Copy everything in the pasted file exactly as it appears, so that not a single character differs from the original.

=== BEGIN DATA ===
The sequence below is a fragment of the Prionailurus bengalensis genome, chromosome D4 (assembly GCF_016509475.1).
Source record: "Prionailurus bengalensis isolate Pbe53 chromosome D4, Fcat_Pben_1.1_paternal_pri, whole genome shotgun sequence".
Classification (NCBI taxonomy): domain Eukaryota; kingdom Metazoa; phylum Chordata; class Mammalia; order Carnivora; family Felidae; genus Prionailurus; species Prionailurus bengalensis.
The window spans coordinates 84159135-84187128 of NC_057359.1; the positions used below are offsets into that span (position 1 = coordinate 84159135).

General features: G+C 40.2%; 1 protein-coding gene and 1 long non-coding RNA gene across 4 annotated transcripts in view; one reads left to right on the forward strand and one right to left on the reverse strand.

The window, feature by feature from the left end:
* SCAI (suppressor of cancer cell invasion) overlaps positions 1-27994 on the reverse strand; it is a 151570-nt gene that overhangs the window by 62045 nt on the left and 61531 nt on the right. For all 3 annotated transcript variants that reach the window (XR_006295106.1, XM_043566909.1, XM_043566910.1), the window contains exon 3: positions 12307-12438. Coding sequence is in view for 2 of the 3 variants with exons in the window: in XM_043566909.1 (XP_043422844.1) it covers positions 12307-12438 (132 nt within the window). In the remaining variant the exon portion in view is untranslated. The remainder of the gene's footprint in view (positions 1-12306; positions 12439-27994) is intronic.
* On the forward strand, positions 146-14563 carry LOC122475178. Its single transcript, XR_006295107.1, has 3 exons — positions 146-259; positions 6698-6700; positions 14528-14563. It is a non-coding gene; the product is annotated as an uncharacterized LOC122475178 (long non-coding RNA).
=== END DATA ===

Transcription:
The sequence below is a fragment of the Prionailurus bengalensis genome, chromosome D4 (assembly GCF_016509475.1).
Source record: "Prionailurus bengalensis isolate Pbe53 chromosome D4, Fcat_Pben_1.1_paternal_pri, whole genome shotgun sequence".
Classification (NCBI taxonomy): domain Eukaryota; kingdom Metazoa; phylum Chordata; class Mammalia; order Carnivora; family Felidae; genus Prionailurus; species Prionailurus bengalensis.
The window spans coordinates 84159135-84187128 of NC_057359.1; the positions used below are offsets into that span (position 1 = coordinate 84159135).

General features: G+C 40.2%; 1 protein-coding gene and 1 long non-coding RNA gene across 4 annotated transcripts in view; one reads left to right on the forward strand and one right to left on the reverse strand.

The window, feature by feature from the left end:
* SCAI (suppressor of cancer cell invasion) overlaps positions 1-27994 on the reverse strand; it is a 151570-nt gene that overhangs the window by 62045 nt on the left and 61531 nt on the right. For all 3 annotated transcript variants that reach the window (XR_006295106.1, XM_043566909.1, XM_043566910.1), the window contains exon 3: positions 12307-12438. Coding sequence is in view for 2 of the 3 variants with exons in the window: in XM_043566909.1 (XP_043422844.1) it covers positions 12307-12438 (132 nt within the window). In the remaining variant the exon portion in view is untranslated. The remainder of the gene's footprint in view (positions 1-12306; positions 12439-27994) is intronic.
* On the forward strand, positions 146-14563 carry LOC122475178. Its single transcript, XR_006295107.1, has 3 exons — positions 146-259; positions 6698-6700; positions 14528-14563. It is a non-coding gene; the product is annotated as an uncharacterized LOC122475178 (long non-coding RNA).